Michael B Ellis MOH

b. 28/10/1894 St Louis, Missouri. d. 09/12/1937 Chicago, Illinois.

DATE OF MOH ACTION: 05/10/1918 Exremont, France.

Michael B Ellis MOH

Ellis was born in St. Louis, Missouri, on October 28, 1894. His mother died when he was an infant, and his father was too poor to provide for him properly. He was adopted by a Polish family, the Moczdlowskis, who lived in East St. Louis, Illinois. After attending St. Laurence O’Toole parochial school, he quit school at age 12 and worked in his adoptive father’s print shop. Four years later, on February 8, 1912, he enlisted in the United States Army at Jefferson Barracks, Missouri.

He served with Company K, 7th Infantry Regiment, along the border with Mexico and at Veracruz. When his three-year term of service expired, Ellis received an honorable discharge, but after six months of civilian life he re-enlisted.

Sent to France as a private in Company C, 28th Infantry Regiment, 1st Division, he saw front-line action for 200 days near Soissons and was awarded the Silver Star. He was promoted to corporal on April 16, 1917, and to sergeant a month later.

On October 5, 1918, Ellis’ division was participating in the Hundred Days Offensive near Exermont in northeast France. Ellis advanced ahead of his company and single-handedly attacked several German machine gun nests. In total, he silenced eleven machine guns and captured dozens of enemy soldiers. After many campaigns throughout France, he was promoted to first sergeant. In August 1919, he returned to St. Louis, where General John J. Pershing presented him with the Medal of Honor for his actions near Exermont. He was the only soldier in Pershing’s 1st Division to receive this honor.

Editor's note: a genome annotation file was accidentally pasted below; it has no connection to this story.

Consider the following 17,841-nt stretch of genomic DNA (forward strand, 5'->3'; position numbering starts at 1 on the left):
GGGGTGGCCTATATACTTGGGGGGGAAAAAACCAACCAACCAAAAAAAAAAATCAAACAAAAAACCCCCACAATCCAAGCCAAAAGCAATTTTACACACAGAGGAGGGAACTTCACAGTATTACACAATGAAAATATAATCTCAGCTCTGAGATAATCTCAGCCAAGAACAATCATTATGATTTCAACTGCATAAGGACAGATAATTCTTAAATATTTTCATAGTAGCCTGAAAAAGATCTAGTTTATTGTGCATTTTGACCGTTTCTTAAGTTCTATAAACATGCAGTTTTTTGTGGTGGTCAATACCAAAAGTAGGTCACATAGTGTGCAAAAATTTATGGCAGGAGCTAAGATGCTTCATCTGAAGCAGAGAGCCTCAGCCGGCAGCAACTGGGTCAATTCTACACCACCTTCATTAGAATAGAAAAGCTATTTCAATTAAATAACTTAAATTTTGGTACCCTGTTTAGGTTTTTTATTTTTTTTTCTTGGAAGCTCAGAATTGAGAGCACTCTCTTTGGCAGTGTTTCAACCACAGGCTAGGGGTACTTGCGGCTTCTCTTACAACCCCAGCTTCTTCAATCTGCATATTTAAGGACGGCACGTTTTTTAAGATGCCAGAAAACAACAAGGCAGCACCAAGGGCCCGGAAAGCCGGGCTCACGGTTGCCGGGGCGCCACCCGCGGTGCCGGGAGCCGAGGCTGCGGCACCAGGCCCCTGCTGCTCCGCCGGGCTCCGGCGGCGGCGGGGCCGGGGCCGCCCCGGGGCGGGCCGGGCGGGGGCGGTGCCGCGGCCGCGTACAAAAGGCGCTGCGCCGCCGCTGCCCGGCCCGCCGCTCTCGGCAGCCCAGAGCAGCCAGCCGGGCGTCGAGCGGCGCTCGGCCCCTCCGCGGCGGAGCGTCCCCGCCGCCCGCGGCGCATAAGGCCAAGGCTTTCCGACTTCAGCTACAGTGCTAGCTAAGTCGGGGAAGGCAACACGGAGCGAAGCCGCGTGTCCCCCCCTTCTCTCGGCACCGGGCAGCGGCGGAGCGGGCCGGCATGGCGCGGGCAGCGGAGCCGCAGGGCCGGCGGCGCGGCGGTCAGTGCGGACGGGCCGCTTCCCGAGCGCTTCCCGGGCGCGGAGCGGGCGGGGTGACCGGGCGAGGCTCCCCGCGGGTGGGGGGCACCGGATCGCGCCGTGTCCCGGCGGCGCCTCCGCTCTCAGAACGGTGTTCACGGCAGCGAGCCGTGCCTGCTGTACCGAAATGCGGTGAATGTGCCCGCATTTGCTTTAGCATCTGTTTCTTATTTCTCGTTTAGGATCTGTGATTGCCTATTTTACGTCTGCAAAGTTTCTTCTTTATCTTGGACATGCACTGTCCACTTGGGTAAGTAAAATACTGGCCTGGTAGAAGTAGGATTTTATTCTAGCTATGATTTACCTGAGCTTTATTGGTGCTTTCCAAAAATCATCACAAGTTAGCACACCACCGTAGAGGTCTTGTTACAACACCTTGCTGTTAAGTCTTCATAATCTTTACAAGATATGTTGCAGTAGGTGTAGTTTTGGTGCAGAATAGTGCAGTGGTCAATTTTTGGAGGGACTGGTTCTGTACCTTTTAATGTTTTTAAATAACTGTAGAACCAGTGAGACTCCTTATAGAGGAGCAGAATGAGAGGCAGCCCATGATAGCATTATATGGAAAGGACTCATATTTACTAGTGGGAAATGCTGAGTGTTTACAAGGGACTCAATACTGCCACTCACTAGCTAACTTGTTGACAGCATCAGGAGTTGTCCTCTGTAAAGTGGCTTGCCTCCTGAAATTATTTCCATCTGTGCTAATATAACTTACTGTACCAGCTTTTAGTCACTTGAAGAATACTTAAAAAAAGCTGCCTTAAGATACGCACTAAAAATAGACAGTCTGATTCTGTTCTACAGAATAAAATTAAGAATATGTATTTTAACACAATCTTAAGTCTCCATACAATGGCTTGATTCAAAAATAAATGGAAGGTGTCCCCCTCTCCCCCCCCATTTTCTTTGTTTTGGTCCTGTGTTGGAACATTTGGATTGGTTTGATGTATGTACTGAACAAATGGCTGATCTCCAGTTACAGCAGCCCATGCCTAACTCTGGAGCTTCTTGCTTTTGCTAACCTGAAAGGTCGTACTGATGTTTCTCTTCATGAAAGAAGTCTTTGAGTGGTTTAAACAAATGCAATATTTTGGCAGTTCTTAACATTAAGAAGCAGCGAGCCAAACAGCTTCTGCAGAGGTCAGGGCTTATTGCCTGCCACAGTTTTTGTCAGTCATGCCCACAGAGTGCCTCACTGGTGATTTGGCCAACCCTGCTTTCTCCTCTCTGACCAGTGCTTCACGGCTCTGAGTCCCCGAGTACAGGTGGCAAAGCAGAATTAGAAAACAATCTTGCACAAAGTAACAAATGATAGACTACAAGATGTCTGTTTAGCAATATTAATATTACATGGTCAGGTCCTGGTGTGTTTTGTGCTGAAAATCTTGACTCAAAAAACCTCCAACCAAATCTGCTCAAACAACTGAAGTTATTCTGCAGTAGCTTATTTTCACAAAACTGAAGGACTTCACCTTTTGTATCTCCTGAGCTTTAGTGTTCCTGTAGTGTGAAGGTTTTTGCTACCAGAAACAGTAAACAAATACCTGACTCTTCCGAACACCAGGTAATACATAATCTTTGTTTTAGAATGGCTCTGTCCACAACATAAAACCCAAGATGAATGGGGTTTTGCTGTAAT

Ellis later had difficulty finding a job as a civilian. Informed of his troubles, President Calvin Coolidge arranged for him to work at the post office in St. Louis. On January 2, 1921, Ellis met a young woman of Polish descent. They discovered they had been childhood playmates in East St. Louis; the two were married on February 13, 1923, in St. Louis. Ellis died of pneumonia in a Chicago hospital on December 9, 1937.



During the entire day’s engagement he operated far in advance of the first wave of his company, voluntarily undertaking most dangerous missions and single-handedly attacking and reducing machinegun nests. Flanking one emplacement, he killed 2 of the enemy with rifle fire and captured 17 others. Later he single-handedly advanced under heavy fire and captured 27 prisoners, including 2 officers and 6 machineguns, which had been holding up the advance of the company. The captured officers indicated the locations of 4 other machineguns, and he in turn captured these, together with their crews, at all times showing marked heroism and fearlessness.